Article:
The Butterfly Sister is a perfect match for lovers of women's literature and mystery readers. The novel alternates between the present day and the previous year, when college senior, Ruby Rousseau, was entangled in an affair with her married professor. Flashbacks take the reader through the first flickers of attraction, a secretive trip to New Orleans, and the emotionally-charged end of the affair.
In the present day, Ruby Rousseau is still dealing with the repercussions of dropping out of college when she learns a former classmate, Beth, has gone missing. Among Beth's things is a copy of the book, A Room of One's Own, by Virginia Woolf, the very same book Ruby was researching for her senior thesis. As Ruby relives the painful aftermath of the affair and her final days at school, she realizes there are other coincidences linking her to Beth and she is drawn back to campus.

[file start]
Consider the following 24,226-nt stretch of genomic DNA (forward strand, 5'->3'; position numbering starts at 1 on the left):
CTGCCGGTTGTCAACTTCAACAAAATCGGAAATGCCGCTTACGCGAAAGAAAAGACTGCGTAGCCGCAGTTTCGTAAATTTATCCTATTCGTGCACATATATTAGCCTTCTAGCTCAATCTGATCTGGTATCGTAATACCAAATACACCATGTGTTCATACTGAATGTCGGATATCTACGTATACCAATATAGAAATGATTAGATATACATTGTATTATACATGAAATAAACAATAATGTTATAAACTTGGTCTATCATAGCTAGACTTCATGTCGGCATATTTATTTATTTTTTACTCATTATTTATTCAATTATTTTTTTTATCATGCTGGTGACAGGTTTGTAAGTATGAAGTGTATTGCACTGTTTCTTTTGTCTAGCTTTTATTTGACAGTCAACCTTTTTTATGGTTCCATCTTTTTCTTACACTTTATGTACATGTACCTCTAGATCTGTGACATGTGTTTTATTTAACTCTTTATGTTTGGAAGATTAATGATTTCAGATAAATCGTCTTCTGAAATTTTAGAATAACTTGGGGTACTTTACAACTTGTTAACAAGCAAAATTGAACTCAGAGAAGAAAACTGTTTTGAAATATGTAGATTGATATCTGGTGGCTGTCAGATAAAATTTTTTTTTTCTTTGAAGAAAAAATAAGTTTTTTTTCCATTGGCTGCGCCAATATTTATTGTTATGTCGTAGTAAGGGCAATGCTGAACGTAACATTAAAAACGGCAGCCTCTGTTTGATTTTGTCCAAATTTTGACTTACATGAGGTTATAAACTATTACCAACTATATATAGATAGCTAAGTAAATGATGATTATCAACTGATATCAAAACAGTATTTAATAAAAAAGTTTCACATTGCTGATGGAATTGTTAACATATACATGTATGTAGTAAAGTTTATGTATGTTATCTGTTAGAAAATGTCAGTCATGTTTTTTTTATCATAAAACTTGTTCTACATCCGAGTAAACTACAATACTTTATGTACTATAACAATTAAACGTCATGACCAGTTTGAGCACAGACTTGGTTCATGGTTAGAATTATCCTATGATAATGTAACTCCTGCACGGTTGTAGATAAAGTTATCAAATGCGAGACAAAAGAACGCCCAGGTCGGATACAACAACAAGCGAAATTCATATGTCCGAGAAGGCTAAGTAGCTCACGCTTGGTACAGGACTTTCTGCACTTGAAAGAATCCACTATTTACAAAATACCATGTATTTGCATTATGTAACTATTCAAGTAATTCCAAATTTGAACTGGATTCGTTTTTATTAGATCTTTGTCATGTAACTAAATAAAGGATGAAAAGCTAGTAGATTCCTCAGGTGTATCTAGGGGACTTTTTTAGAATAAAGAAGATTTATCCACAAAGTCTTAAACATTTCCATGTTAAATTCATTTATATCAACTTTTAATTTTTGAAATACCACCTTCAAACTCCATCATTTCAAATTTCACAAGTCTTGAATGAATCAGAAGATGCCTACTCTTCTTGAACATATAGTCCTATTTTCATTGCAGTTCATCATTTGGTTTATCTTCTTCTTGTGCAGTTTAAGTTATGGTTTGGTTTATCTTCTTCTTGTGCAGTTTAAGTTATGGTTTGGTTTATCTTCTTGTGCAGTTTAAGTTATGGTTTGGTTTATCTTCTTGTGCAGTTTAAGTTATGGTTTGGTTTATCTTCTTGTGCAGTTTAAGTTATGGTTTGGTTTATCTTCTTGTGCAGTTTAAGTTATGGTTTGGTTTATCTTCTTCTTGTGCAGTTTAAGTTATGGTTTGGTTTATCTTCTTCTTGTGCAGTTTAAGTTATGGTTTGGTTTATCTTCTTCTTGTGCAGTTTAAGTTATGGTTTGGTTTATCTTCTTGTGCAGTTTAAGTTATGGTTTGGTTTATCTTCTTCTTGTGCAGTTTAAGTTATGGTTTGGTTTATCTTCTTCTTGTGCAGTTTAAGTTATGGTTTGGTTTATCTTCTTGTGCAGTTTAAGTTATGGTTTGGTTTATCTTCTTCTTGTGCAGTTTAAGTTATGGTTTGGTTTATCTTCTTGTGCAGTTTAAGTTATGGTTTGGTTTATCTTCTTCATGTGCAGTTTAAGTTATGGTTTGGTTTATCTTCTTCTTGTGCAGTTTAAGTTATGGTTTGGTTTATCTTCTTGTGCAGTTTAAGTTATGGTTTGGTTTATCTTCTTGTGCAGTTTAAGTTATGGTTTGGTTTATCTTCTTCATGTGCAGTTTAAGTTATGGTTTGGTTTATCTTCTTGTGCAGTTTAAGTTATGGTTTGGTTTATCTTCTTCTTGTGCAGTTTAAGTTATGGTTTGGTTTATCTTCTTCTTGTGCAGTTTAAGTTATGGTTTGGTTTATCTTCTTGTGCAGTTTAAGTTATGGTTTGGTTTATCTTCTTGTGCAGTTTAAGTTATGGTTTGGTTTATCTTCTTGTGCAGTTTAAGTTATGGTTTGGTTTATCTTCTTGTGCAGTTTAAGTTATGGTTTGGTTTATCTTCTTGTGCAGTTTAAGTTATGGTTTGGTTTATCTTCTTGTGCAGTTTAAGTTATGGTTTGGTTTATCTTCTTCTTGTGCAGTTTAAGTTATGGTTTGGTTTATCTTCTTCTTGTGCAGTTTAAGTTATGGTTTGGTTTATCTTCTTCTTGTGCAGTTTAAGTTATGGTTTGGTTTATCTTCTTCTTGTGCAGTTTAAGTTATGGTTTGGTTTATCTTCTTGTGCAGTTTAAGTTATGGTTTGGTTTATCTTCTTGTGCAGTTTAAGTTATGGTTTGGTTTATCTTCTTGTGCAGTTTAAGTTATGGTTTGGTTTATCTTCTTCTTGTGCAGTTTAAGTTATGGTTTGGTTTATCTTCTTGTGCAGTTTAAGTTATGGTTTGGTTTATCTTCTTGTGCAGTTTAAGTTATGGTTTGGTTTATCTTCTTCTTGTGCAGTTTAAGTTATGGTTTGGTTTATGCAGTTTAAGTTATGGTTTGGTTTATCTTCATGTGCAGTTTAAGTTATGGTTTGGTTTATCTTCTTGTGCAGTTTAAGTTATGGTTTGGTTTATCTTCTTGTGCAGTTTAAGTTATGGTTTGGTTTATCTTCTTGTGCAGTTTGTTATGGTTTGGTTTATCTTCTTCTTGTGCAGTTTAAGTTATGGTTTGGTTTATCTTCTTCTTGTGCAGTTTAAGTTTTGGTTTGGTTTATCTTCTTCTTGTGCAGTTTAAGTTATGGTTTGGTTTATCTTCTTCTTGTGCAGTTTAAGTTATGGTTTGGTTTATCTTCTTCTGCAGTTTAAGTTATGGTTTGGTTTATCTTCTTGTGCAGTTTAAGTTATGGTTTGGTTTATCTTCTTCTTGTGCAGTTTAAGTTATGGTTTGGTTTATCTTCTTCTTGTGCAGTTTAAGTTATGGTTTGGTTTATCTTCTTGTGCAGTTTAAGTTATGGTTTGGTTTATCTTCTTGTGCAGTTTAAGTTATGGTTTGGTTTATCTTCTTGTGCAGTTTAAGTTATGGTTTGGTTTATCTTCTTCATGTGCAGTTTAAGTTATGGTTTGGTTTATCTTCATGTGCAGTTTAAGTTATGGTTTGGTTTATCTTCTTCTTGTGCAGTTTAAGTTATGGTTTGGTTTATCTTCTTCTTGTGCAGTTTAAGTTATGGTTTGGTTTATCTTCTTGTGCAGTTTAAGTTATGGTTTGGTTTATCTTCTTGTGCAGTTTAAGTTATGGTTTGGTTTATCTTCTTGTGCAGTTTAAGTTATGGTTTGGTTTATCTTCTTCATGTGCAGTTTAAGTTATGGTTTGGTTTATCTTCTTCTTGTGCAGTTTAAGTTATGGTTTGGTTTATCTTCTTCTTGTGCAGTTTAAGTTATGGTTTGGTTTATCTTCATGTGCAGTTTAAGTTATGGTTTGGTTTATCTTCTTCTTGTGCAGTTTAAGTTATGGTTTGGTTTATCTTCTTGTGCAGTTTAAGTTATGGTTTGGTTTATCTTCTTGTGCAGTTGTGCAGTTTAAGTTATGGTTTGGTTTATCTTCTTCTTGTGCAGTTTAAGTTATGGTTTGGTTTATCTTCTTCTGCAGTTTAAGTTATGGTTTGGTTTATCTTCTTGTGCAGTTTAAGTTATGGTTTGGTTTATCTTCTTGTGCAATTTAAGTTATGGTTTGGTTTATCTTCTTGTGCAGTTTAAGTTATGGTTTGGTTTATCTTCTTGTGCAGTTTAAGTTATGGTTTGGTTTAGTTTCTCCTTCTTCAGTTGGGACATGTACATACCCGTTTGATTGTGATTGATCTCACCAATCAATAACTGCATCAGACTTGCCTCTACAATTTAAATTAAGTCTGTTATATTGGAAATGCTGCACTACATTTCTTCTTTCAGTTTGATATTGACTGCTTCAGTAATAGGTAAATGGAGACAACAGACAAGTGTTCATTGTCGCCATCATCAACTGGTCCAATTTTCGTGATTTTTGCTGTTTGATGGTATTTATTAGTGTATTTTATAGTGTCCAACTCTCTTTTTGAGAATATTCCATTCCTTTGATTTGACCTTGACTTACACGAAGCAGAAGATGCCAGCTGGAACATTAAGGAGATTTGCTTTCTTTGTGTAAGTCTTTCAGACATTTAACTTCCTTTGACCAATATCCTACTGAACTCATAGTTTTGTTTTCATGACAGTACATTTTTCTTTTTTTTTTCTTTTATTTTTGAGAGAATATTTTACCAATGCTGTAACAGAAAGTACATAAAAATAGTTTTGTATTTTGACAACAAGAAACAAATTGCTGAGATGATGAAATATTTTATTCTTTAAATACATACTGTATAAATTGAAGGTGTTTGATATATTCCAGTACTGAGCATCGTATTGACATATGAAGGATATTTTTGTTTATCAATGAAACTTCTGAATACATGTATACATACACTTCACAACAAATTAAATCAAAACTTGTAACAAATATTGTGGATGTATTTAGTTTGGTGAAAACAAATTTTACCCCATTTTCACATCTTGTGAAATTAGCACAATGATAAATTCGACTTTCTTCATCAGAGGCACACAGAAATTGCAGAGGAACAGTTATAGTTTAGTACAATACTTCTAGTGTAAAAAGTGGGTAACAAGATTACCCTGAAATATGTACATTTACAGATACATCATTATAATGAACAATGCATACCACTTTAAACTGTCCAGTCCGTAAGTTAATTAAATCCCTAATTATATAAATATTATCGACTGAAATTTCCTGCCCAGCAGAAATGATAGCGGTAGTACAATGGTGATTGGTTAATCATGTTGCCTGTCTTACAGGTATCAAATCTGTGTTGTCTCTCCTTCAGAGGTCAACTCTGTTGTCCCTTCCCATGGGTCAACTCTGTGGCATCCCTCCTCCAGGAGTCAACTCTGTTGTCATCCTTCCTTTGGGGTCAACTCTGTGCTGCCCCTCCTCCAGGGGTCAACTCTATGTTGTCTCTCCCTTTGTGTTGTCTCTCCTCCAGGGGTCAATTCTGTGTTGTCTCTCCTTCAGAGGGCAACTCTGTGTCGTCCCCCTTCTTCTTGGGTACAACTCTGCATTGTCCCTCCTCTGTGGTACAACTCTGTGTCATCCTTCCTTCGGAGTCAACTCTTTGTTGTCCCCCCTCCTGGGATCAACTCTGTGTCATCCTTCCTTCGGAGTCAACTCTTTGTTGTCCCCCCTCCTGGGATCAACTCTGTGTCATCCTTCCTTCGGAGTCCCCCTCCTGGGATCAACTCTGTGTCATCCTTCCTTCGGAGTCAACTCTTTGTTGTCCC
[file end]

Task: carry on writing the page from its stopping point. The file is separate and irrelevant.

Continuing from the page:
Ruby's return to Tarble, a fictional, southeastern Wisconsin women's college, proves both traumatic and cathartic. After such an embarrassing and public exit, Ruby finds it difficult to explain her reappearance her connection to Beth. Despite the challenges Ruby faces to find her friend and heal her own heart, she is a smart and resilient heroine.
Readers will appreciate the literary allusions, the psychological drama, and Ruby's emotional growth. The descriptive writing complements the gothic tale and readers will enjoy immersive scenes on the foggy lakeside campus and in the French Quarter under the hazy light of gas lamps.
Louise @ Central